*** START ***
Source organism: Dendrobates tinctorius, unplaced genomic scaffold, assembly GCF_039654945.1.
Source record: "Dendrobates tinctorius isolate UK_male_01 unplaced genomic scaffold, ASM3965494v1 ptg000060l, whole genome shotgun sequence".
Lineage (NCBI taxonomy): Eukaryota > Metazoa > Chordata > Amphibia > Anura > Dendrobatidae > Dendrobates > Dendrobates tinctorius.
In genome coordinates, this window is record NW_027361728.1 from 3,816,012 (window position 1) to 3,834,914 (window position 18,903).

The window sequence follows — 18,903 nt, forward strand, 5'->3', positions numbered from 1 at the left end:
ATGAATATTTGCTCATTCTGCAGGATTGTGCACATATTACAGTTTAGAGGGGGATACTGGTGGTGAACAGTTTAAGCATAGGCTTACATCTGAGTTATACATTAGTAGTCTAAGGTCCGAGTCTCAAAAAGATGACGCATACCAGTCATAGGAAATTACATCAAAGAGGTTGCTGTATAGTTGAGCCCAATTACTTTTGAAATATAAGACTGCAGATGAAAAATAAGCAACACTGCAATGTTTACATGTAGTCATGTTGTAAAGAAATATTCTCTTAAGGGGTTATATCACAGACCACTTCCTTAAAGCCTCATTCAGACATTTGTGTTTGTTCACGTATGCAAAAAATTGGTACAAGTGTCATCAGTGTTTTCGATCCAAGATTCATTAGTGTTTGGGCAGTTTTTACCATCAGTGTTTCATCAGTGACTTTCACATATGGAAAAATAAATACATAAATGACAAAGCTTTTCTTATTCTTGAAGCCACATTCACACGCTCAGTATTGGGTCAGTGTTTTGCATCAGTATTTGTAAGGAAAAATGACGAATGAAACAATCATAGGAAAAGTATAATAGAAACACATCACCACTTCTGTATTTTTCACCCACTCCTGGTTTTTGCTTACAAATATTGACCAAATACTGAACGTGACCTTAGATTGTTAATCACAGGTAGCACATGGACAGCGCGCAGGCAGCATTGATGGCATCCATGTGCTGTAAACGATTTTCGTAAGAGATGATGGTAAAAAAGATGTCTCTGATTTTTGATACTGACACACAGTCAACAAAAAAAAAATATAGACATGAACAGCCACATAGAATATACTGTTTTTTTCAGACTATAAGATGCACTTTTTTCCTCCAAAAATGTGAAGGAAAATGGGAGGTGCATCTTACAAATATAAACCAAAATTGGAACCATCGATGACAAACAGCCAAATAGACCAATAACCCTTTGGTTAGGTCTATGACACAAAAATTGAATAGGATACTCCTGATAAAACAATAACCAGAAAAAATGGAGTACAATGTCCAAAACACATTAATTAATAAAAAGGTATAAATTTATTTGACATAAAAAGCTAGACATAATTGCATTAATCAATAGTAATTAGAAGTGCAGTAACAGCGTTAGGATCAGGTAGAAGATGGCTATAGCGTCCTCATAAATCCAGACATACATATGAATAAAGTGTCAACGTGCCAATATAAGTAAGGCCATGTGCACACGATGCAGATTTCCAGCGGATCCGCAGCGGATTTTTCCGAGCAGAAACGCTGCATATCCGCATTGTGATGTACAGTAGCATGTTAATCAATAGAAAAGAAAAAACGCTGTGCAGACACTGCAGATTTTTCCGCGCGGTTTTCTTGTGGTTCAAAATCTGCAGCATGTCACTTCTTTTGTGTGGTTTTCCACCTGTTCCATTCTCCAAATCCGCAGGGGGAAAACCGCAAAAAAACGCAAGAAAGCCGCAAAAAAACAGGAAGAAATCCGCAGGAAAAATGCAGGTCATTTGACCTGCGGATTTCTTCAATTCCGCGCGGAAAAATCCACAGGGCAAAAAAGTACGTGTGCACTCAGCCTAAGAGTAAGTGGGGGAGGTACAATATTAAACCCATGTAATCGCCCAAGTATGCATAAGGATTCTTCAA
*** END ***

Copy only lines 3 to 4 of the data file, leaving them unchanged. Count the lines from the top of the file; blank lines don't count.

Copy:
Lineage (NCBI taxonomy): Eukaryota > Metazoa > Chordata > Amphibia > Anura > Dendrobatidae > Dendrobates > Dendrobates tinctorius.
In genome coordinates, this window is record NW_027361728.1 from 3,816,012 (window position 1) to 3,834,914 (window position 18,903).